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Montgomerie seeks 4th Scandinavian title

No other golfer has more Scandinavian Masters victories than three-time champion Colin Montgomerie. No other has played all 44 rounds in the Swedish tournament's history.

``I'm aiming for 48,'' Montgomerie said Wednesday, the day before the opening round at Kings Course, one of two layouts at the Kungsangen Golf Club north of Stockholm.

For a while it looked that the defending champion's streak would be over in the 1.9 million euros ($1.86 million) event that is the best-attended on the European Tour after the British Open.

``Monty'' was upset by media criticism during the recent British Open -- where he shot a 13-over-par 84 in the third round -- and said he was pulling out of the Scandinavian Masters.

Four days later, the Scotsman changed his mind.

``Sweden is my favorite country,'' Montgomerie said. ``The fans are always enthusiastic here. But I'm not moving to Sweden until you get a new government. Your taxes are so high.''

``I played in Sweden for the first time in 1985, at Halmstad. A great course,'' he added, referring to the western Swedish course that is considered one of continental Europe's best links.

Montgomery, who spent a week ``doing nothing'' on a boat off Naples, Italy, after the British Open, won the inaugural Scandinavian Masters on another Stockholm course in 1991 and also prevailed at Barseback in southern Sweden in 1999 and last year.

He has not won since last year, but finished runnerup twice this year, including a playoff loss to Tiger Woods in Germany.

``I would love to win here, before the (U.S.) PGA Championship,'' said Montgomery, still missing a major after an unprecedented seven successive European Order-of-Merit titles that ended in 2000.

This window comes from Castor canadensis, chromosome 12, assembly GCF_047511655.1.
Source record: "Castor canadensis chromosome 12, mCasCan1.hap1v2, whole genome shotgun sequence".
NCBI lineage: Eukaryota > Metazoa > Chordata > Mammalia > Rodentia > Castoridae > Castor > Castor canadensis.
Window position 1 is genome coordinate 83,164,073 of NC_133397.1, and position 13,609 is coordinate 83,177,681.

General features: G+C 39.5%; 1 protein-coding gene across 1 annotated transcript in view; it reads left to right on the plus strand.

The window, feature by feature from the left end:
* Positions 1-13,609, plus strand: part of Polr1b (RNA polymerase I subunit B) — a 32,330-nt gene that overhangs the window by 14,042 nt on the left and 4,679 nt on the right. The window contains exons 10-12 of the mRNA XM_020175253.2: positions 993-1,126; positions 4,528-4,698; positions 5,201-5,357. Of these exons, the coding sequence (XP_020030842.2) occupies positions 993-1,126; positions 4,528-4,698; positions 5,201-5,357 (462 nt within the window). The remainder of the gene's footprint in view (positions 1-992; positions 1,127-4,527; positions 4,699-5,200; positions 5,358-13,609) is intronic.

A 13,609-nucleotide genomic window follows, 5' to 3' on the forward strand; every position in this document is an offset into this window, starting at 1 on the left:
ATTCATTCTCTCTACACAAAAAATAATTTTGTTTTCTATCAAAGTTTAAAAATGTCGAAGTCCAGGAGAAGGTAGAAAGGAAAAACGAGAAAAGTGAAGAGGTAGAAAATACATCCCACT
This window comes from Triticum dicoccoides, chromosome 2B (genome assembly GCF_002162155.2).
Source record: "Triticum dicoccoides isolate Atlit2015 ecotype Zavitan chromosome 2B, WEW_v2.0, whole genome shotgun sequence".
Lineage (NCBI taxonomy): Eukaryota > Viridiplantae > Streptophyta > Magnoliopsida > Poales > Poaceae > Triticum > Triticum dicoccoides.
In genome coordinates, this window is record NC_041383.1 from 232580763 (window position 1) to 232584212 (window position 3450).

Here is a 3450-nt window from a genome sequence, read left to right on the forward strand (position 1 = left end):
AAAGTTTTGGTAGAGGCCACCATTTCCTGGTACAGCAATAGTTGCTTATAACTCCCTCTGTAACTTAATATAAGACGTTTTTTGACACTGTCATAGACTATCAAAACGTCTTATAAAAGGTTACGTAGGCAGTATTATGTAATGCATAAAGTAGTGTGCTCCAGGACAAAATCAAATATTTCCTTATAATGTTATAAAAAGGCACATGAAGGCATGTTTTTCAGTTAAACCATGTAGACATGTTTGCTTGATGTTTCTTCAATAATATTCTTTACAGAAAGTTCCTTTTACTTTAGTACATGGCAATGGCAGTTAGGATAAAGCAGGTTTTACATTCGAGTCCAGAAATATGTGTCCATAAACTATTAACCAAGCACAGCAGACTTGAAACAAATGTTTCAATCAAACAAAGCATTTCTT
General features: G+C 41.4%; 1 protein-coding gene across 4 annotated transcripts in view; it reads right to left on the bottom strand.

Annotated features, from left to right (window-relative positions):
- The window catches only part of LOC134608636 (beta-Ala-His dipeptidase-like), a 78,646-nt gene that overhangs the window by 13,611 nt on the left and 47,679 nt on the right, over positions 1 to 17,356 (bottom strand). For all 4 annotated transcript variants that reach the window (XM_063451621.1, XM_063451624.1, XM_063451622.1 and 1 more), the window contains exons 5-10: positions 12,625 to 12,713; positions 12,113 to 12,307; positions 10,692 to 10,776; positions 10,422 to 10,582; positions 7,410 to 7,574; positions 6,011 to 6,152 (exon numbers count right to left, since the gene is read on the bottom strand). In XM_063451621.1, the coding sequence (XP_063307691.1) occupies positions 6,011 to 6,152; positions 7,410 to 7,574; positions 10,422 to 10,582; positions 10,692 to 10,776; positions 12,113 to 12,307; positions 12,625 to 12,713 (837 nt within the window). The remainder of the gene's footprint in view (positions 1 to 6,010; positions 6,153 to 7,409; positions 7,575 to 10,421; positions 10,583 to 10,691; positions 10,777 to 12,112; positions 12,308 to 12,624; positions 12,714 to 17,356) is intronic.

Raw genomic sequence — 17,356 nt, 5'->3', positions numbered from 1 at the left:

But he has not played well on the Kings Course, finishing 16th in 1998 and 17th in 2000.

Jesper Parnevik and Lee Westwoodwere the last two winners on the course. Westwood tied for second last year, but the Englishman decided not to play this year after one of his worst slumps on the European Tour.

Parnevik, who grew up in northern Stockholm and beat Tiger Woods on his home course at nearby Ullna in the 1999 SAS Invitational, also won the 1995 Scandinavian Masters in southern Sweden.

``Positive memories,'' said Parnevik, who also has played every Scandinavian Masters since 1991 but missed the cut in his first two starts. ``It's fun to play in Sweden. The fans know golf. Naturally I get inspired.''

Other home players include last year's British Open runnerup Niclas Fasth and Pierre Fulke, who will make their Ryder Cup debuts for Europe against the United States at the Belfry in England in September.

Former PGA champion Jeff Sluman of the United States is also in the tournament that started in the late 1960s as the Volvo Open -- Jack Nicklaus once failed to win it -- and then became the Scandinavian Enterprise Open, dominated by Seve Ballesteros, before renamed the Scandinavian Masters in 1991.

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